Physical therapy usually lasts 6-8 weeks. The goals of physical therapy are to improve the stability of the shoulder joint while decreasing pain and improving pain-free function.
Labral Tear Shoulder Exercises
Since the labrum provides stability to the shoulder, the goal of an exercise program should be to improve shoulder stability during arm movement, especially in an overhead position.
Shoulder strengthening and coordination exercises help to improve the stability of the shoulder.
However, it's important that you don't ONLY perform rotator cuff strengthening with your arm at your side. That's because the shoulder is most unstable when your arm is at or above should level.
Therefore, it's important to do exercises with your arm above shoulder level.
Additionally exercises to improve flexibility deficits in the chest muscles and lat muscles are also helpful.
A few simple exercises for a labral tear in the shoulder are shown in the video above.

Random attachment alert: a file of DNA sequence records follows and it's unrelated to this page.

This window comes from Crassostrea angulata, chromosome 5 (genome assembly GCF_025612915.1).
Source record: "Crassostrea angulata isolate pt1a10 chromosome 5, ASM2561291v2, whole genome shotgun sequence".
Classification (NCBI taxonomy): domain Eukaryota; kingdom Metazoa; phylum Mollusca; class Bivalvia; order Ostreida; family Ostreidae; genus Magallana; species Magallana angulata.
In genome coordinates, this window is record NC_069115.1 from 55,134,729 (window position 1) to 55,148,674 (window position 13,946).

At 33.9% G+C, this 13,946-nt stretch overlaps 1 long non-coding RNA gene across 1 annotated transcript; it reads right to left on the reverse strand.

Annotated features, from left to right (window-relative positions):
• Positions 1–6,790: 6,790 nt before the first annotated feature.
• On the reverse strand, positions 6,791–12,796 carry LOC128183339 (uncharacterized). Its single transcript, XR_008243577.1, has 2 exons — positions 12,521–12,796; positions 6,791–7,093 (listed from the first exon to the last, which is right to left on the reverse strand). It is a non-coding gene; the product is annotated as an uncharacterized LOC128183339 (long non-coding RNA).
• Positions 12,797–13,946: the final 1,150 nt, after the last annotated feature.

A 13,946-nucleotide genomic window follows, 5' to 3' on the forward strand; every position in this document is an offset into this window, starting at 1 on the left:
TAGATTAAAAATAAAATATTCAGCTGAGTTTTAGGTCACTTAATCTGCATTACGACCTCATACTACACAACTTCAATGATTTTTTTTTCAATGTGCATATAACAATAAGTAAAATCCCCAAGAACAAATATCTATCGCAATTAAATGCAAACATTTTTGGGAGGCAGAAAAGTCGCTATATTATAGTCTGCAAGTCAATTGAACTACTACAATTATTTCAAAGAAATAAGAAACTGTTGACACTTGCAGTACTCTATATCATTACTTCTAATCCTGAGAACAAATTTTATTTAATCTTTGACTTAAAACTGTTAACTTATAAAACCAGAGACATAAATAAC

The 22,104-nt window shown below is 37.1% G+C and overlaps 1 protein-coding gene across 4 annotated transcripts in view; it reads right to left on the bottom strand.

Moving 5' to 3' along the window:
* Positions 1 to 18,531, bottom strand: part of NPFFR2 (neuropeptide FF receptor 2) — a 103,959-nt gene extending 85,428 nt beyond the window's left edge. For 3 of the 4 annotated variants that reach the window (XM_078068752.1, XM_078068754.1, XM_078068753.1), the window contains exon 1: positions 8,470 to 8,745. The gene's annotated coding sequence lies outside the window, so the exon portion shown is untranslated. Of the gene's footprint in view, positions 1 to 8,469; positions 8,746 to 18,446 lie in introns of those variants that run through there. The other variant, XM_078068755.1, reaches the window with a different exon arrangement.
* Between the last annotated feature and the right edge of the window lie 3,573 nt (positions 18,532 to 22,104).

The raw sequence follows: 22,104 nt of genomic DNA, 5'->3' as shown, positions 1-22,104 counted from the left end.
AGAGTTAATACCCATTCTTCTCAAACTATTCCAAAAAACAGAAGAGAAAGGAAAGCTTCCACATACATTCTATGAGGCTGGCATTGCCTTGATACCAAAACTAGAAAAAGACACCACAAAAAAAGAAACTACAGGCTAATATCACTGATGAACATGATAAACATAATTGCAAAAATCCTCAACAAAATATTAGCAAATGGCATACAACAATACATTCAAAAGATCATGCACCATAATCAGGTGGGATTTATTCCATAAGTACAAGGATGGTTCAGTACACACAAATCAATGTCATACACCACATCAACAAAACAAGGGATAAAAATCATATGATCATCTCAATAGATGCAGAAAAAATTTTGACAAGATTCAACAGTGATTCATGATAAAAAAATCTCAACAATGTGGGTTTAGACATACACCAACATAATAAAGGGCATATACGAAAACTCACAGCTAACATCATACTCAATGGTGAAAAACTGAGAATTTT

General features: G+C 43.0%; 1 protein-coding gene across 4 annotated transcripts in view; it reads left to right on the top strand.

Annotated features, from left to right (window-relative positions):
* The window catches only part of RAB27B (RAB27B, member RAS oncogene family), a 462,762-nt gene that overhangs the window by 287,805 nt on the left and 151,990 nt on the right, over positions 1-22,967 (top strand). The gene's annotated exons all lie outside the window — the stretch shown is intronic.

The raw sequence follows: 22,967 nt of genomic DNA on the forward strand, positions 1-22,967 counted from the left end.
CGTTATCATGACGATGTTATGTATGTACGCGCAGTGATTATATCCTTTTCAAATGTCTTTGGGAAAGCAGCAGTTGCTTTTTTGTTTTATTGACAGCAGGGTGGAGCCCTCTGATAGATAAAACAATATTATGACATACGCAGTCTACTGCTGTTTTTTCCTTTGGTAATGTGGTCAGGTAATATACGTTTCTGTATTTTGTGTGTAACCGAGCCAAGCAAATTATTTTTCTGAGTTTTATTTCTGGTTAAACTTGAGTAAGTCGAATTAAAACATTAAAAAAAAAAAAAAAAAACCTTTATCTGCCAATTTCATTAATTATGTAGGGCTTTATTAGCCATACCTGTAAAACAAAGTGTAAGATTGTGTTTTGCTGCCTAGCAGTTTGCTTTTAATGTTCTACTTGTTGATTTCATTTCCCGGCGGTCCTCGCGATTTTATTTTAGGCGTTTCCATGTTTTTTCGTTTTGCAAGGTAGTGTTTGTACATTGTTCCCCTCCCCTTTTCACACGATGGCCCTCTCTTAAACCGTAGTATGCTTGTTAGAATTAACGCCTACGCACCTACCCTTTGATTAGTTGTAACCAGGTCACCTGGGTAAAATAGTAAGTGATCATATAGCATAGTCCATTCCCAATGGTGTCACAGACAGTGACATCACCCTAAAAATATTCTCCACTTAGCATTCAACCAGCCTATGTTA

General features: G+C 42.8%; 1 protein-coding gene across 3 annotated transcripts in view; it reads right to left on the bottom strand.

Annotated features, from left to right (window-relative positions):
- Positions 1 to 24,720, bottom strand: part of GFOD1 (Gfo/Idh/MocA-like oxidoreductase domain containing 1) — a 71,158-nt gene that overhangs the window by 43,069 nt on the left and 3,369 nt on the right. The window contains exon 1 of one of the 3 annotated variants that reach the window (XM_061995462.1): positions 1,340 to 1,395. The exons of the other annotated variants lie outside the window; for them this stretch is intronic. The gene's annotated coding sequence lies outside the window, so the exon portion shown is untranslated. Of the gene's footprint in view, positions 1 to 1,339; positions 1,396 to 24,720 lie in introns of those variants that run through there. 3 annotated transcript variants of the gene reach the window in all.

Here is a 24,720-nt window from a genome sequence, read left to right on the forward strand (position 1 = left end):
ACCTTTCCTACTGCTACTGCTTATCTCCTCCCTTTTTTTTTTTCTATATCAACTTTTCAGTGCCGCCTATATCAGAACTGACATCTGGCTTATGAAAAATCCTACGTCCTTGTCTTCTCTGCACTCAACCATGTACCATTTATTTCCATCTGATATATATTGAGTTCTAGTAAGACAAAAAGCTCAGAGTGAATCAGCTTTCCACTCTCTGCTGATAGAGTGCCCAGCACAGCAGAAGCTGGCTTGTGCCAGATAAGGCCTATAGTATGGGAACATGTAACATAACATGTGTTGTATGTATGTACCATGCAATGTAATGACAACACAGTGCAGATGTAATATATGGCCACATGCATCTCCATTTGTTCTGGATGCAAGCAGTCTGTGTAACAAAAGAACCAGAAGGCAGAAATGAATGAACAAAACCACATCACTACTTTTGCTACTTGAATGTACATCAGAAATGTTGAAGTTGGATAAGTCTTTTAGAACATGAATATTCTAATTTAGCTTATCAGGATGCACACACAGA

The above exercises are a great starting point for strengthening improving coordination and stability of the shoulder joint, but watching videos on YouTube is more of a one-size-fits-some approach.
A video may work for some people, but not everyone.
If you have a labral tear in your shoulder, it's best to see an experienced physical therapist to get a program that's going to work best for YOU. That way you'll get your shoulder feeling better as quickly as possible so that you can get back to doing the things you enjoy.
If you need help for shoulder pain, tap the button below to request an appointment with a specialist physical therapist.
Like this post? Read some of our other posts about shoulder pain:
Can I Exercise With A Rotator Cuff Injury?
Have A Knot In Your Shoulder Blade That Won't Go Away?